The Year Kanye West was Predictably Unpredictable

It was a bold year for Kanye West, but did teenagers care? Daniel Adler asks his high school students about pop’s most contentious entertainer.

My Beautiful Dark Twisted Fantasy

Since the release of his first album in 2004, Kanye West has been one of pop music’s most dynamic yet divisive figures; his artistic triumphs and commercial successes are matched only by his outsized ego and inability to self-censor. In 2010, the story was the same. He self-released solid new material to his 1.7 million Twitter followers and his new album garnered perfect reviews from influential critics, but he was also rebuked by George W. Bush in the former President’s memoir, and he botched an interview that he was professionally coached for on the Today Show.

By now, Kanye’s ups and downs have been sufficiently documented. Instead of grasping for a new angle, I interviewed some of my teenage middle school students to see what they thought of Kanye’s tumultuous year.

Most students instantly fixated on his debacle at the 2009 MTV Video Music Awards, when he interrupted Taylor Swift’s acceptance speech for Best Female Video. Some students tried to be earnest while their peers were more plain-spoken:

Ryder: Kanye West is a jerk. No offense to him, but he’s a jerk, and he knows it. He makes bad decisions and he doesn’t really know the difference between what’s good and what’s bad. When he stood up in front of Taylor Swift, he should have known better…

Savannah: He’s a butt!

Ryder: Yeah, he’s a butt.

Jackson: I hate him because at the [VMA awards] he interrupted Taylor Swift, and that was pretty rude of him, even though I don’t like Taylor Swift, but still. His music is pretty good… it’s alright, but he’s…

Connor: He’s an ass.

They also found other things to critique about Kanye:

Reed: He’s an egomaniac.

Bailey: South Park made fun of him. Who hasn’t bitched on Kanye?

Sophie: I hate his hair.

Drew: He’s a drunk. Why do you think he wears sunglasses all the time?

Amanda: Kanye sounds like “Kenya.”

Surprised by the vehemence of my students’ feelings about Kanye the Person, I turned the conversation to questions about Kanye the Musician.

Miles: Is he a rapper? I don’t really listen to rap.

Connor: He is stupid, I doubt he even got through high school.

Me: But do you listen to his music?

Connor: Oh yeah!

Ryder: Some of his music is okay, it doesn’t really affect the way I like him, or anything, but what he’s done is really bad.

Eva: He has a big ego but I think that makes his music better. That’s okay as long as I don’t have to know him personally.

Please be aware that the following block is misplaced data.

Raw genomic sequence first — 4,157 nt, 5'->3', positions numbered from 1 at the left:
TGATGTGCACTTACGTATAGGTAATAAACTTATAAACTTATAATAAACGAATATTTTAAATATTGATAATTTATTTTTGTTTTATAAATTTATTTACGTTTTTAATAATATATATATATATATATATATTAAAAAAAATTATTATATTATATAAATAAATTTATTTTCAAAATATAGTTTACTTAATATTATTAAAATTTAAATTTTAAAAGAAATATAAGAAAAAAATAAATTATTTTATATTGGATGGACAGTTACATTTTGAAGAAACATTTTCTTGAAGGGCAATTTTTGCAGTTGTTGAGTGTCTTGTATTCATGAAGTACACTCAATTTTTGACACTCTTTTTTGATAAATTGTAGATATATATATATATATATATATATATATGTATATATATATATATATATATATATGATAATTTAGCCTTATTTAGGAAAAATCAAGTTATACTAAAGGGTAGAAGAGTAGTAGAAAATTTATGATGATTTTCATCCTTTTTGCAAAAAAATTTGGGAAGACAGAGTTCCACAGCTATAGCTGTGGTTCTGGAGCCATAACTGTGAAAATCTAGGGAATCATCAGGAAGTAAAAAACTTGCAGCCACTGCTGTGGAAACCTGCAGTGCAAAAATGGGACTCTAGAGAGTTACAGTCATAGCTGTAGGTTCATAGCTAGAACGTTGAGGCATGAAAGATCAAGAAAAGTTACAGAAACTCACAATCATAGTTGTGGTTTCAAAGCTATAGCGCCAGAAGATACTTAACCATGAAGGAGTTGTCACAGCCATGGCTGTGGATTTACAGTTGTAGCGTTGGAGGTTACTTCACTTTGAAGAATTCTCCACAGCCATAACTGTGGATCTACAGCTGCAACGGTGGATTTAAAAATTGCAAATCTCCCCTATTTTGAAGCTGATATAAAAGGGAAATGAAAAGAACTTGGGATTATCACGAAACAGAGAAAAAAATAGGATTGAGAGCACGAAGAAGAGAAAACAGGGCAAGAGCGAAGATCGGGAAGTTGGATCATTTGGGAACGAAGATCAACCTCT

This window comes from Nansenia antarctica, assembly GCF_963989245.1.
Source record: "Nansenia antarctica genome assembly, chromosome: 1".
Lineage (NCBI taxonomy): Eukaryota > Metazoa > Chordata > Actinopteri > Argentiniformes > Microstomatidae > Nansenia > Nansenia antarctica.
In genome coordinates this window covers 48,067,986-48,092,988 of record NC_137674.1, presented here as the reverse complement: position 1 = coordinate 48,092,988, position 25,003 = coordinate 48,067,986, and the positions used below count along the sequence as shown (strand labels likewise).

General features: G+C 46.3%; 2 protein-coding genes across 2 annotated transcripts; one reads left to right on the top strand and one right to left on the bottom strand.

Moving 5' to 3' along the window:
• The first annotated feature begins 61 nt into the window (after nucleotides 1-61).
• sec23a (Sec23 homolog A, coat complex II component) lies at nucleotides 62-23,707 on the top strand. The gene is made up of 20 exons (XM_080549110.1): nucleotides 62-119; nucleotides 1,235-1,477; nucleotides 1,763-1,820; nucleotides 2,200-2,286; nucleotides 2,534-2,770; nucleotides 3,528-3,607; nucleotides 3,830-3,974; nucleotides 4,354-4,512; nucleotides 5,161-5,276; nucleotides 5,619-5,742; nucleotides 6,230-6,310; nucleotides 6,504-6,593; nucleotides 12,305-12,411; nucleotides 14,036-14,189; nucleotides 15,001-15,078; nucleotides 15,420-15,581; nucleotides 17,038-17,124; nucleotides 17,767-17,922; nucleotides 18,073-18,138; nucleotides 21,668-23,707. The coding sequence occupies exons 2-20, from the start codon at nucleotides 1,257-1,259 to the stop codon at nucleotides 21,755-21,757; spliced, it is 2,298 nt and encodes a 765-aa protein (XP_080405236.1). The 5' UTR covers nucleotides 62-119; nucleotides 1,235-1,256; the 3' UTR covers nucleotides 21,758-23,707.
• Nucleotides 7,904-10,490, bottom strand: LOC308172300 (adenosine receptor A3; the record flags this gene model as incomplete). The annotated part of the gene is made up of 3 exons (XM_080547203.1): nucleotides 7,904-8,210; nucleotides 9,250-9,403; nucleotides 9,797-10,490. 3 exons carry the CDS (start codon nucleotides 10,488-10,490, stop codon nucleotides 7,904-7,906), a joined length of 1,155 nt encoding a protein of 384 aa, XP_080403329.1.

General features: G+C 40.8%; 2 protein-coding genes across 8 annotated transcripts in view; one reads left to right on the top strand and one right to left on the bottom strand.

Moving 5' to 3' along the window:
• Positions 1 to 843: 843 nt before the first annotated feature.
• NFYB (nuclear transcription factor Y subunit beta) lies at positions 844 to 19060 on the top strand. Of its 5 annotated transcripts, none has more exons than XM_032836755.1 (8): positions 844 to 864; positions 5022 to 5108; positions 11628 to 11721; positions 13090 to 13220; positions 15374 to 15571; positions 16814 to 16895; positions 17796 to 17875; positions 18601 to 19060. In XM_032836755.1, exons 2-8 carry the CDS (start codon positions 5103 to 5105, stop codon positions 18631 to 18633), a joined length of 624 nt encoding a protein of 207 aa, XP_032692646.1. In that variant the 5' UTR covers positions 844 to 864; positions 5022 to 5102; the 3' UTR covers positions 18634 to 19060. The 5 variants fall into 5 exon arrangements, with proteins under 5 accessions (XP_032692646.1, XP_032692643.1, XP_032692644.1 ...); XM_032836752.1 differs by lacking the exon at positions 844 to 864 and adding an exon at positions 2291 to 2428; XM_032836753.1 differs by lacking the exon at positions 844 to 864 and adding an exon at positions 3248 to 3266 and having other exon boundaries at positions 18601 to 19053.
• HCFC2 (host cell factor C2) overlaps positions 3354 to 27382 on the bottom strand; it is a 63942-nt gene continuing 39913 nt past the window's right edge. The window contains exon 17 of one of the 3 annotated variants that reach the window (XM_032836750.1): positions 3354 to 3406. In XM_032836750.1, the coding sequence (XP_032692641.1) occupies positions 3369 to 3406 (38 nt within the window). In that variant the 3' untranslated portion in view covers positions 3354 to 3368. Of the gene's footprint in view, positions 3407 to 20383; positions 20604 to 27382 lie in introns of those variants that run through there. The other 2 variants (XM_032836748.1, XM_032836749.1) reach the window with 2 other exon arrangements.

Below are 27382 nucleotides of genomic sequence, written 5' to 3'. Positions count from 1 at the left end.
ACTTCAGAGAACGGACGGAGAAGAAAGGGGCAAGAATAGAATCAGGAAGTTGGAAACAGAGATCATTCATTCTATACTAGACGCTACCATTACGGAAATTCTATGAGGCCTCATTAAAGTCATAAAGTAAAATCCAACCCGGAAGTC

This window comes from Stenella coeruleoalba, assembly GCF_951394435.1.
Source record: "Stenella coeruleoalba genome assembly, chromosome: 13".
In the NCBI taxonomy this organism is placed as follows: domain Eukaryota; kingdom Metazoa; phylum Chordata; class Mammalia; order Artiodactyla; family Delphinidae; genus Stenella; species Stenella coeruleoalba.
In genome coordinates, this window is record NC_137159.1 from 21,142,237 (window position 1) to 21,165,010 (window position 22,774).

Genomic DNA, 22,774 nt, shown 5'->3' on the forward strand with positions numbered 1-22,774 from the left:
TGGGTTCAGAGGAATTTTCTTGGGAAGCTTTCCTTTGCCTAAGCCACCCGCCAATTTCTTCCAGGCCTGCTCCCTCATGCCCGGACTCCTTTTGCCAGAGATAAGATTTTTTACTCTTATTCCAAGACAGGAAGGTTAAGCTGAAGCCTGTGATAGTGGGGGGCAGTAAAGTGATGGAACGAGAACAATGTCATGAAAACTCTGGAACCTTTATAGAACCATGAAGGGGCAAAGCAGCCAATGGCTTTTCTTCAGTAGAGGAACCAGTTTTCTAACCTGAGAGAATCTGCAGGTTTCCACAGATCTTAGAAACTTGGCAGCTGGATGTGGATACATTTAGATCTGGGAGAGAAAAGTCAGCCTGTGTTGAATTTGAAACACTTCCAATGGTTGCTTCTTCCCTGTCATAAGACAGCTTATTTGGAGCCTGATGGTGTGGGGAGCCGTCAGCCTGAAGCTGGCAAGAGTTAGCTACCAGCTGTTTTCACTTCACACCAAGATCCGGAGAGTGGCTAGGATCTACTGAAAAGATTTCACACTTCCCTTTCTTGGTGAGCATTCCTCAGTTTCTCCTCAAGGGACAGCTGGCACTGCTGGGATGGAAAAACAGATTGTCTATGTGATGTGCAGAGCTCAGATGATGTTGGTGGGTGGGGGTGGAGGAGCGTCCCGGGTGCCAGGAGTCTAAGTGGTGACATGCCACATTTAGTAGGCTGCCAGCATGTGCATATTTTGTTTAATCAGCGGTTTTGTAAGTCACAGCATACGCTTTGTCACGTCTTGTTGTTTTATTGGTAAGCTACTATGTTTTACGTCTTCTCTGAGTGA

These responses showed that you don’t have to be a writer or music critic to conflate Kanye’s personality with his craft. Had any of the students heard about Kanye’s new album?

Mason: My Dark Twisted Purple-and-a-Half Fantasy.

Connor: That’s what it’s called? I told you he’s stupid!

Eva: Yeah, it got five stars in Rolling Stone!

Hannah: I’ve got a burrito!

As modern American teenagers, I figured my students are permanently connected to all channels of social media (kids these days!). So I asked if they ever read Kanye’s Twitter.

Graham: Twitter is old news.

Connor: I don’t do Twitter.

Mason: Nobody has a Twitter. But don’t say “I don’t do Twitter,” because that makes you sound like an old person who doesn’t even have an email.

Me: Kanye has 1.7 million followers on Twitter, so some people must be using it.

Mason: I want to follow Taylor Swift on Titter. I mean Twitter.

Altogether, my students seemed almost totally unaware of the travails that Kanye West confronted in 2010. Does this mean they are more out of touch with celebrities than I thought? Less connected to social and entertainment media than most adults assume? Unable to see West’s tragic trajectory, which I found self-evident? Hardly. In fixating on the traits that led West to ignite the VMA spectacle of last year, my students pointed toward a truth about this particular artist: Kanye West’s audacity and egotism feed the flame of his artistry, but they also overwhelm and overshadow him. As such, the Kanye we saw in 2010 is the same Kanye we’ve known every year since he became a star.

In late 2008, Daniel Adler traveled between South Korea, Taiwan, Japan, China, and Vietnam to study the effectiveness of Sister City relationships. As he left America, he was told that "Sister Cities don't do anything," but having traded shots of ginseng liquor with the mayor of Gunsan, South Korea, he believes he has disproved that theory. Images from Daniel’s travels can be viewed at his personal photography website, Adlerography.